• Today, one in four Koreans dies of cancer. Cancer is fast becoming one of the most serious diseases faced by not only Koreans, but for human kind, and this trend is forecasted to continue in the future. Korean association of oral and maxillofacial surgeons(KAOMS) have founded oral cancer research center since 1995. Now, KAOMS oral cancer research center is playing essential role as headquaters for conquering oral cancer. KAOMS oral cancer research center currently functions in the following areas: 1. performing basic and clinical research on oral cancer 2. promoting oral cancer prevention act 3. offering education and training about cancer treatment for oral and maxillofacial surgeons

Promoting Oral Cancer Awareness and Early Detection using a Mass Media Approach

  • Saleh, Amyza;Yang, Yi-Hsin;Ghani, Wan Maria Nabillah Wan Abd;Abdullah, Norlida;Doss, Jennifer Geraldine;Navonil, Roy;Rahman, Zainal Ariff Abdul;Ismail, Siti Mazlipah;Talib, Norain Abu;Zain, Rosnah Binti;Cheong, Sok Ching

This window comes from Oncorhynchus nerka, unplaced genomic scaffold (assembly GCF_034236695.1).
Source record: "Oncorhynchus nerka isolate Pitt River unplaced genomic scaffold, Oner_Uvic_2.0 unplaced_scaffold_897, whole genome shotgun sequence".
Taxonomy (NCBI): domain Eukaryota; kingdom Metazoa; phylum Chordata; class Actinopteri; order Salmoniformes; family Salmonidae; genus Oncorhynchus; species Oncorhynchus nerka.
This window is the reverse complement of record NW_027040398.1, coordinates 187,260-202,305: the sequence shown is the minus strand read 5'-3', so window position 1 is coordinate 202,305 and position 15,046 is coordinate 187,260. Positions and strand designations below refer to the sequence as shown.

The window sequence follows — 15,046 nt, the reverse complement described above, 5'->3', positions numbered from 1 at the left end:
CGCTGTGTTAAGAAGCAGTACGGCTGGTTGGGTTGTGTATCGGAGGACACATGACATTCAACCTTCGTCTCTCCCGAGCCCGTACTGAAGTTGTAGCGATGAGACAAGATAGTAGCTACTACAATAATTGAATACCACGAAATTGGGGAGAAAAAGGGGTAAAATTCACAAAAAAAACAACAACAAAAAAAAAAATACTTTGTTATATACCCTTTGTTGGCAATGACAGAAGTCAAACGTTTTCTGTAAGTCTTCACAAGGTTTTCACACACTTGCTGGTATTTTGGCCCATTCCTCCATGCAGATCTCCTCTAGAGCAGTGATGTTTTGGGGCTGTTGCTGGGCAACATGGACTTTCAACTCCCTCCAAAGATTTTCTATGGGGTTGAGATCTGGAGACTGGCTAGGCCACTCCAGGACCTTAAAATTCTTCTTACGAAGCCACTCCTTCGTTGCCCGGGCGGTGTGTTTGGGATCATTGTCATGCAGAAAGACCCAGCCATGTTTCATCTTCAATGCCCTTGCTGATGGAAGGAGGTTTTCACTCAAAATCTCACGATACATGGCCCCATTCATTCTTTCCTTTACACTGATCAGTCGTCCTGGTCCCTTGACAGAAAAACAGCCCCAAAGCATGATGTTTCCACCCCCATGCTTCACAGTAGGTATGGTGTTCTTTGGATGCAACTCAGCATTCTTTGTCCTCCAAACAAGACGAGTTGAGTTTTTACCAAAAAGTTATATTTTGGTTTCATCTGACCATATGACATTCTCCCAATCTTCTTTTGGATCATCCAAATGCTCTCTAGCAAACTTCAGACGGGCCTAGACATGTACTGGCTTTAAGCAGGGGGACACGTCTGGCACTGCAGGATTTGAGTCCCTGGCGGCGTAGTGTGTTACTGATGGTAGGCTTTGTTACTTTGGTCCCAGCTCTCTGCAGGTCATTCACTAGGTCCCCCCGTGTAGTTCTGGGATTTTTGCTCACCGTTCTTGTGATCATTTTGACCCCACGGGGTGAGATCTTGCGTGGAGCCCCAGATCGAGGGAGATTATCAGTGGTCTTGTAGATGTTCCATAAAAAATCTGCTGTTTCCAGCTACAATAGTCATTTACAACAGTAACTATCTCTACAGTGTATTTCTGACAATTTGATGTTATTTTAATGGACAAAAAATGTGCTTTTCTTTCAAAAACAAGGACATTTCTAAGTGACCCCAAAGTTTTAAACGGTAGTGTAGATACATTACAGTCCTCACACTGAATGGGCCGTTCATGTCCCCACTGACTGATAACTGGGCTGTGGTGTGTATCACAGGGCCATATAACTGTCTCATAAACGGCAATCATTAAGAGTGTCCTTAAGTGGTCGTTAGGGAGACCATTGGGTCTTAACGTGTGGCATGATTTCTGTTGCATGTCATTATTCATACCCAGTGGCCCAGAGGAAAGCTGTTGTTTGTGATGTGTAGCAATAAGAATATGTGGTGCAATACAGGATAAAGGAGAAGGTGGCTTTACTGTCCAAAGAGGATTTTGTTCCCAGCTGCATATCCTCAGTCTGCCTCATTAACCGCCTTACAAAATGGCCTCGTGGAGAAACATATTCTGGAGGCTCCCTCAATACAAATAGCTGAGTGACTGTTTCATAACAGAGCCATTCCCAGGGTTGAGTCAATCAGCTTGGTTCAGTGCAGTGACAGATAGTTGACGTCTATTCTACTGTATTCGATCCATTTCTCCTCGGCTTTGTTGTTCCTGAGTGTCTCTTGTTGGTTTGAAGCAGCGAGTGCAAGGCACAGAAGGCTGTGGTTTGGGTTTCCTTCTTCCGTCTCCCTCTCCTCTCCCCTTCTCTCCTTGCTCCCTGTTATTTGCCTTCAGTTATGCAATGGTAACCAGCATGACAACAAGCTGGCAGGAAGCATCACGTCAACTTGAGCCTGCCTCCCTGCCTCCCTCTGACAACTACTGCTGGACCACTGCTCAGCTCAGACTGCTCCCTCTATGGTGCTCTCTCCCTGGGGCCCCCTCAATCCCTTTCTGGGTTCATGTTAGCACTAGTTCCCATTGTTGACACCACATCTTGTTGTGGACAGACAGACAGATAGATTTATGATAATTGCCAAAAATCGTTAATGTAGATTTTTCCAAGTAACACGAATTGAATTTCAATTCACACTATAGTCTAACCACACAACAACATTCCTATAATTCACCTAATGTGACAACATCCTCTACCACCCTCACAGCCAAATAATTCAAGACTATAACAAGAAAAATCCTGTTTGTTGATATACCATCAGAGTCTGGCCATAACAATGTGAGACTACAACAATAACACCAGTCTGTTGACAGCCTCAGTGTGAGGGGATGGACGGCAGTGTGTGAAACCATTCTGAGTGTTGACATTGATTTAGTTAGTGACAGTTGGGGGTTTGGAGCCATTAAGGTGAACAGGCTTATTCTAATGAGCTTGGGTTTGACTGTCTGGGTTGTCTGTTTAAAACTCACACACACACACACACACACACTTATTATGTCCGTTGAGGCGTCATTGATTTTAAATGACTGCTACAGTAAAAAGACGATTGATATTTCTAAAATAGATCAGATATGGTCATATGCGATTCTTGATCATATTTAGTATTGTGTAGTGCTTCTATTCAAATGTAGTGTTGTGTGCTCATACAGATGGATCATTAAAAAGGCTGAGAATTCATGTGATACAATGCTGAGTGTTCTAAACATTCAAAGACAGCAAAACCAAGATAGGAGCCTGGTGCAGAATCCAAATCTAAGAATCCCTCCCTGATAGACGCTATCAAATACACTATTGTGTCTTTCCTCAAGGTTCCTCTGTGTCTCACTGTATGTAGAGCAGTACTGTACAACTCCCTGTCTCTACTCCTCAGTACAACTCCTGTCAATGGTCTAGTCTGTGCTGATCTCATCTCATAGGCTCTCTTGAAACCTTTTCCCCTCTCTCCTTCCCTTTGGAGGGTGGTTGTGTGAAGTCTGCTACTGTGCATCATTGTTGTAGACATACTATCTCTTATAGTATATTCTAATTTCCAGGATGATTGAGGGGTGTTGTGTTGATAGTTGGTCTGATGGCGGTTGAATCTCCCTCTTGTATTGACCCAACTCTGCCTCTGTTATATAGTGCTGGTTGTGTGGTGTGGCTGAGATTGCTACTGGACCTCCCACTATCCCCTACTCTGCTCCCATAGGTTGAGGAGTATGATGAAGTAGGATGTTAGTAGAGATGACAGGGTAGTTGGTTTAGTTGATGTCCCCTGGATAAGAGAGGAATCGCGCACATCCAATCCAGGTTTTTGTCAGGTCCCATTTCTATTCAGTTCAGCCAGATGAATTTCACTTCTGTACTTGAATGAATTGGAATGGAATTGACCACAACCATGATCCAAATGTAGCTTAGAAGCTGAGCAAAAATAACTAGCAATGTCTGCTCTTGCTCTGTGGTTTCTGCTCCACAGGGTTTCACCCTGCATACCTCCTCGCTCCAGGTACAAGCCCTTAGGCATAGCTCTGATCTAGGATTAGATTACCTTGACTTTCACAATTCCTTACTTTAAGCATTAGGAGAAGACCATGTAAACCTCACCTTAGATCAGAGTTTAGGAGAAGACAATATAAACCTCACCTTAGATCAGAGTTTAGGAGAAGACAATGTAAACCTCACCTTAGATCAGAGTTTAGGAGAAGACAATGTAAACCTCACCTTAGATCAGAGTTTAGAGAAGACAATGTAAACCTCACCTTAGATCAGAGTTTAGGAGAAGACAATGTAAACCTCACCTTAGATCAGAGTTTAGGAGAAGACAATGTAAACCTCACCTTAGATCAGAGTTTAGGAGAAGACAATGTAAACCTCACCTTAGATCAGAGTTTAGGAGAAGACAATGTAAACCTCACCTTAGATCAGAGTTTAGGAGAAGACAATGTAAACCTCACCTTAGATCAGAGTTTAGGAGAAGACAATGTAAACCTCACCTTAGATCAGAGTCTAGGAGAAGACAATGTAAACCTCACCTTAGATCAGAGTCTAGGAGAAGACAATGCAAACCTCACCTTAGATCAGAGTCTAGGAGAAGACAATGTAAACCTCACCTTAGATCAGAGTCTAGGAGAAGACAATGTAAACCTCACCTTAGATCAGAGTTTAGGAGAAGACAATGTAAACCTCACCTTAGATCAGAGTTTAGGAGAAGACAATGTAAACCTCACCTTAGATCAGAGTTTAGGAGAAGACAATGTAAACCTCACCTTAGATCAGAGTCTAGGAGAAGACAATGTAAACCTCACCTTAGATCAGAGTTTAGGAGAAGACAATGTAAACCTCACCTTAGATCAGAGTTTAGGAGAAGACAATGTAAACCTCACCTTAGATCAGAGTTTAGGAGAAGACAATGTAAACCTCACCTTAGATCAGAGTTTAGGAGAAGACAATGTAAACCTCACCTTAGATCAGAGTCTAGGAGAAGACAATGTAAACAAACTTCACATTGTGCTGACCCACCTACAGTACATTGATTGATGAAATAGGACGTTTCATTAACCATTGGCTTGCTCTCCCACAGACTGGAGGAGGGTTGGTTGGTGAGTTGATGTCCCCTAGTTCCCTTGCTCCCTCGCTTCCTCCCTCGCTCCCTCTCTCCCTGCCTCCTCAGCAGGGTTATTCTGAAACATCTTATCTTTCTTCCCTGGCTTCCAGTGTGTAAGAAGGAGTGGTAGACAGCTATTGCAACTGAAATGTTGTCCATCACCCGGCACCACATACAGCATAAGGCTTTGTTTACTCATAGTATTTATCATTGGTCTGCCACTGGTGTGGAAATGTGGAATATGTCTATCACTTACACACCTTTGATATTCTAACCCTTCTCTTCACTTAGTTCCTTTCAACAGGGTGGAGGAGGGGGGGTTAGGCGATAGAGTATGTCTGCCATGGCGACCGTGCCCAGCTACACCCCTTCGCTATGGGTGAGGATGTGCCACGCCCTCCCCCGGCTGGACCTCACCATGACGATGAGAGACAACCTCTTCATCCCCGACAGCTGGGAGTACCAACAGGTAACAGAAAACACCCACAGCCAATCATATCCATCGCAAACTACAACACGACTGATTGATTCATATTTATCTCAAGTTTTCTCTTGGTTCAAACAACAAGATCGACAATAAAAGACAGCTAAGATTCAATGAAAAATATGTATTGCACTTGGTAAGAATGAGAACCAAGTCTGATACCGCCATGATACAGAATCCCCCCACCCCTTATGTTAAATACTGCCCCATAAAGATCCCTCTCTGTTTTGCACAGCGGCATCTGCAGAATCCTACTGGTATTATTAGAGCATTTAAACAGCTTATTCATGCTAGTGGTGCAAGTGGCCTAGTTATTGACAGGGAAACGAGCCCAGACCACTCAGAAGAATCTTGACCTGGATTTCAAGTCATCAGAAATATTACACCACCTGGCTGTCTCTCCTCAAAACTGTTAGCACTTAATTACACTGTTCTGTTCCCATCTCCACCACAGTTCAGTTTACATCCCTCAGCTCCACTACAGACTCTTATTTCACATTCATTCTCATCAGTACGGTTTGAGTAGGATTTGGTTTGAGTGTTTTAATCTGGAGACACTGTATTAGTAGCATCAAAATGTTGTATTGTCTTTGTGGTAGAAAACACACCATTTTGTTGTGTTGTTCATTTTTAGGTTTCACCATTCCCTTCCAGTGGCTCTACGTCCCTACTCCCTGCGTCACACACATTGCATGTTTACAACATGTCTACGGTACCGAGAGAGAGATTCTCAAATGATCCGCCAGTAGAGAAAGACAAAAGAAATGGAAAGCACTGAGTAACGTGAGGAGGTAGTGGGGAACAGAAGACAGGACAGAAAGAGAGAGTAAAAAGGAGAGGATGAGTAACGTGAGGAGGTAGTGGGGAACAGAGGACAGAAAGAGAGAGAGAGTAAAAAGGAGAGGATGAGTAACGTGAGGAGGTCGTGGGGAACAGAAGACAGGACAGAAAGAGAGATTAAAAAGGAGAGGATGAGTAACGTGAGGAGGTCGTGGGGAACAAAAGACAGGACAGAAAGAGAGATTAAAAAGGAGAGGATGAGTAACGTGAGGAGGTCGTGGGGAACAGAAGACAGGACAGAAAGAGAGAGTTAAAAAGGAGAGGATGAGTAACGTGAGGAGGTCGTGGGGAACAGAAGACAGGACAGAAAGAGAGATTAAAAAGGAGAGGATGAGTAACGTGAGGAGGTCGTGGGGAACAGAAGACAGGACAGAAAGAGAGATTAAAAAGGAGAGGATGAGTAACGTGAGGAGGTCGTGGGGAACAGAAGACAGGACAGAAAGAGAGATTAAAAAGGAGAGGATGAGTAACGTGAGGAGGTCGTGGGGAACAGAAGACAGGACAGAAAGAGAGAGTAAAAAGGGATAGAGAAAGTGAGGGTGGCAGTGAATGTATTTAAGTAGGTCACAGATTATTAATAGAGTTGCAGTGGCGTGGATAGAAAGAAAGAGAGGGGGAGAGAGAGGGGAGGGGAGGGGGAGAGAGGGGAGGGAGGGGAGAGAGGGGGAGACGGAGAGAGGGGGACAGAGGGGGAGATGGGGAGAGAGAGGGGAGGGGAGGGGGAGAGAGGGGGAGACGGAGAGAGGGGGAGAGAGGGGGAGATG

• Asian Pacific Journal of Cancer Prevention
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    • v.13 no.4
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    • pp.1217-1224
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    • 2012
  • Background and Aim: Less than 50% of oral cancer cases are diagnosed at early stages of the disease and this is in part due to poor awareness and lack of knowledge on the signs and symptoms of oral cancer. This study sought to measure the baseline awareness of oral cancer in Malaysia and aimed to increase public awareness and knowledge of oral cancer using a mass media campaign. Methods: Baseline awareness and impact of the campaign was measured using self-administered questionnaires sent via email to individuals. The campaign was aired on two national television channels and the reach was monitored through an independent programme monitoring system. Results: 78.2% of respondents had heard of oral cancer, and this increased significantly after the campaign. However, the ability to recognize signs and symptoms remains unchanged. We found that the level of awareness differed between the distinct ethnic subgroups and the reach of the campaign was not uniform across all ethnicities. Conclusion: This substantial study to measure the oral cancer awareness in Malaysia provides important baseline data for the planning of public health policies. Despite encouraging evidence that a mass media campaign could increase the awareness of oral cancer, further research is required to address the acceptability, comprehensiveness and effectiveness. Furthermore, different campaign approaches may be required for specific ethnic groups in a multi-ethnic country such as Malaysia.